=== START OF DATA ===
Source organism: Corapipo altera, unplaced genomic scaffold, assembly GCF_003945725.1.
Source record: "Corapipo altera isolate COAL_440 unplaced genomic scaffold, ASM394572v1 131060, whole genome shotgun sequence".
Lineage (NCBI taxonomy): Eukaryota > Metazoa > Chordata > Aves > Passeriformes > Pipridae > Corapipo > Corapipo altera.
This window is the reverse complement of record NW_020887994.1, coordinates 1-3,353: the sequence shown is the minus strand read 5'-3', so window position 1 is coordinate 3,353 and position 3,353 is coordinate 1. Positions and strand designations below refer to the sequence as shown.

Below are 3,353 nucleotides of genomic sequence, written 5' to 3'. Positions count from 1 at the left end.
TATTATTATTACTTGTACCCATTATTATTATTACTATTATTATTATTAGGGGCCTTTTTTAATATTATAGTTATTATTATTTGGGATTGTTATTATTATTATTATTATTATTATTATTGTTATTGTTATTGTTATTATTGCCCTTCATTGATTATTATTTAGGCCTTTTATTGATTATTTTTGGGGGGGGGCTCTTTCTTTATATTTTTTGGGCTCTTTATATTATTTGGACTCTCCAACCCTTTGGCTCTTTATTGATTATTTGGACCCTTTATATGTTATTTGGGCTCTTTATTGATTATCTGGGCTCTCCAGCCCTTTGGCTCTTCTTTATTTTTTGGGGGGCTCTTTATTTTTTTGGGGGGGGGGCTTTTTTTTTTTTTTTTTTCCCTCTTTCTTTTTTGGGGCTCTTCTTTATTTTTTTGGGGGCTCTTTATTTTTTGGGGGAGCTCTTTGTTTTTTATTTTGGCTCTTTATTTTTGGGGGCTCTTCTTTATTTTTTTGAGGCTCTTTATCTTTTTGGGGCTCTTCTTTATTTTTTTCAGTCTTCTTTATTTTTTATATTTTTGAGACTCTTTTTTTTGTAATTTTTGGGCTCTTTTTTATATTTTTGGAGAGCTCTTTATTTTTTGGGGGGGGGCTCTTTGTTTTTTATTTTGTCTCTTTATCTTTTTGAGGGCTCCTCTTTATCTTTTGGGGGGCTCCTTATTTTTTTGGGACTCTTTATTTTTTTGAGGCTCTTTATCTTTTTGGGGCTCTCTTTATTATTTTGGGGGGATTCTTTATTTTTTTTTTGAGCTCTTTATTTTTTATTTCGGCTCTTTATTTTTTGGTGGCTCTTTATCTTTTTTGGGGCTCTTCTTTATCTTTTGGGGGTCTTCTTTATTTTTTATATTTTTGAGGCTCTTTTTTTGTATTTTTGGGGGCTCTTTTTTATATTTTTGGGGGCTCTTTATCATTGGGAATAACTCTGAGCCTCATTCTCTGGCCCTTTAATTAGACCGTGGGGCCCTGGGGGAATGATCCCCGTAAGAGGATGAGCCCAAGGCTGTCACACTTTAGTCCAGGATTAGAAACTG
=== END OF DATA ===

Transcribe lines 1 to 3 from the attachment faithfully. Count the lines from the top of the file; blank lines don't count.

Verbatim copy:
Source organism: Corapipo altera, unplaced genomic scaffold, assembly GCF_003945725.1.
Source record: "Corapipo altera isolate COAL_440 unplaced genomic scaffold, ASM394572v1 131060, whole genome shotgun sequence".
Lineage (NCBI taxonomy): Eukaryota > Metazoa > Chordata > Aves > Passeriformes > Pipridae > Corapipo > Corapipo altera.